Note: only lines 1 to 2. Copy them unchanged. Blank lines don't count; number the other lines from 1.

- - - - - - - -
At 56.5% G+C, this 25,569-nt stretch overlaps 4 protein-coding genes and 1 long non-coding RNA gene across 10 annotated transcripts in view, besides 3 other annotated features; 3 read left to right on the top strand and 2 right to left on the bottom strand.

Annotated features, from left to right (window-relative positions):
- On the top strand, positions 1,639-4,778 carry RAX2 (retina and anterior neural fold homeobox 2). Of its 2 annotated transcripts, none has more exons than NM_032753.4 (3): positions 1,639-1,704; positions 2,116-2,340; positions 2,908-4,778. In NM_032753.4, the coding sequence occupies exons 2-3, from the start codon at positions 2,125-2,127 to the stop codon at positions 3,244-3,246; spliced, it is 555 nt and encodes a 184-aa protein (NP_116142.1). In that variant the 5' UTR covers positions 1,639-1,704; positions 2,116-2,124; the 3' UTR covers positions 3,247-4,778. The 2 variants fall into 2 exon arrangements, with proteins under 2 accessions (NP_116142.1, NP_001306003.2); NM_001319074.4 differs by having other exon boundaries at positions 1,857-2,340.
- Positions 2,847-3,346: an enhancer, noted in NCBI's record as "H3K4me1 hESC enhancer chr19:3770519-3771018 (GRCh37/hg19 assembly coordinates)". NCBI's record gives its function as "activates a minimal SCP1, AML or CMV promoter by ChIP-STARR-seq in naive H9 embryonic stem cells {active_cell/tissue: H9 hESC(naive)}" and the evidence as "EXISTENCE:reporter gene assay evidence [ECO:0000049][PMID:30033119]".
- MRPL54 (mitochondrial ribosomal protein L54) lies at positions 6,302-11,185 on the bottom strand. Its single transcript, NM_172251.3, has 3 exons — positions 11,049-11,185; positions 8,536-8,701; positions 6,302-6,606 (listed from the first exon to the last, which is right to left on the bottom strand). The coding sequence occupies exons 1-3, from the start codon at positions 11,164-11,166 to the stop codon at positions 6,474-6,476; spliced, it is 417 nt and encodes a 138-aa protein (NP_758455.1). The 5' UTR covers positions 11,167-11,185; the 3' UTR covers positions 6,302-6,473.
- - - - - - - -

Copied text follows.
At 56.5% G+C, this 25,569-nt stretch overlaps 4 protein-coding genes and 1 long non-coding RNA gene across 10 annotated transcripts in view, besides 3 other annotated features; 3 read left to right on the top strand and 2 right to left on the bottom strand.

Annotated features, from left to right (window-relative positions):